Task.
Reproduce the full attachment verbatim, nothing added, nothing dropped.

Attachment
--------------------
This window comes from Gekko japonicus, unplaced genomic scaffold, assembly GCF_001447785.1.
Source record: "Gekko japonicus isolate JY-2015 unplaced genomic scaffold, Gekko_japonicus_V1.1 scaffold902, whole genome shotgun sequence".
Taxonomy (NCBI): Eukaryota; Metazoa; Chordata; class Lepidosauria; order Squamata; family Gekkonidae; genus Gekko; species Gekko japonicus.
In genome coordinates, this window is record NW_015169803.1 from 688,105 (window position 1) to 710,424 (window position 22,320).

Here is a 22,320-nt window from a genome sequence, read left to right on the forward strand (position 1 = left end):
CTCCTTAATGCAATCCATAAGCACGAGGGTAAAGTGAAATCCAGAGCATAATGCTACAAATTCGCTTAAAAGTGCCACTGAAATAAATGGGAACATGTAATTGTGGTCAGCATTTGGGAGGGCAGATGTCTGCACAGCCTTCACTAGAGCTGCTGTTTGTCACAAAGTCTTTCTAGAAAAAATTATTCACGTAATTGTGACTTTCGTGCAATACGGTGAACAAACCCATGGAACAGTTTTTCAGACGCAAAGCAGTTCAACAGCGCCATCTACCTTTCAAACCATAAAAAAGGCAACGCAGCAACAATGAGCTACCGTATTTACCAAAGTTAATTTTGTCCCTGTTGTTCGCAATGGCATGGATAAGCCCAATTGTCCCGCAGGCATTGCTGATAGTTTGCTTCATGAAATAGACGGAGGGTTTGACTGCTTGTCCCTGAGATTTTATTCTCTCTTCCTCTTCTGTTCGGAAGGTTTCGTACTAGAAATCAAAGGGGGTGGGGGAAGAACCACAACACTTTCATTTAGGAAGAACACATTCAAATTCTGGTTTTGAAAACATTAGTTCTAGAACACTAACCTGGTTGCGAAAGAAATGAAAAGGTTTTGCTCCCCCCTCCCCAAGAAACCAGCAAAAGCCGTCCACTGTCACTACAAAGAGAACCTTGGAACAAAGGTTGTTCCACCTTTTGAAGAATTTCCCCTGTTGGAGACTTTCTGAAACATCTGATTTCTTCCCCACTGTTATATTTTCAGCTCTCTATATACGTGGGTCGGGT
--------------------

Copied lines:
This window comes from Gekko japonicus, unplaced genomic scaffold, assembly GCF_001447785.1.
Source record: "Gekko japonicus isolate JY-2015 unplaced genomic scaffold, Gekko_japonicus_V1.1 scaffold902, whole genome shotgun sequence".
Taxonomy (NCBI): Eukaryota; Metazoa; Chordata; class Lepidosauria; order Squamata; family Gekkonidae; genus Gekko; species Gekko japonicus.
In genome coordinates, this window is record NW_015169803.1 from 688,105 (window position 1) to 710,424 (window position 22,320).

Here is a 22,320-nt window from a genome sequence, read left to right on the forward strand (position 1 = left end):
CTCCTTAATGCAATCCATAAGCACGAGGGTAAAGTGAAATCCAGAGCATAATGCTACAAATTCGCTTAAAAGTGCCACTGAAATAAATGGGAACATGTAATTGTGGTCAGCATTTGGGAGGGCAGATGTCTGCACAGCCTTCACTAGAGCTGCTGTTTGTCACAAAGTCTTTCTAGAAAAAATTATTCACGTAATTGTGACTTTCGTGCAATACGGTGAACAAACCCATGGAACAGTTTTTCAGACGCAAAGCAGTTCAACAGCGCCATCTACCTTTCAAACCATAAAAAAGGCAACGCAGCAACAATGAGCTACCGTATTTACCAAAGTTAATTTTGTCCCTGTTGTTCGCAATGGCATGGATAAGCCCAATTGTCCCGCAGGCATTGCTGATAGTTTGCTTCATGAAATAGACGGAGGGTTTGACTGCTTGTCCCTGAGATTTTATTCTCTCTTCCTCTTCTGTTCGGAAGGTTTCGTACTAGAAATCAAAGGGGGTGGGGGAAGAACCACAACACTTTCATTTAGGAAGAACACATTCAAATTCTGGTTTTGAAAACATTAGTTCTAGAACACTAACCTGGTTGCGAAAGAAATGAAAAGGTTTTGCTCCCCCCTCCCCAAGAAACCAGCAAAAGCCGTCCACTGTCACTACAAAGAGAACCTTGGAACAAAGGTTGTTCCACCTTTTGAAGAATTTCCCCTGTTGGAGACTTTCTGAAACATCTGATTTCTTCCCCACTGTTATATTTTCAGCTCTCTATATACGTGGGTCGGGT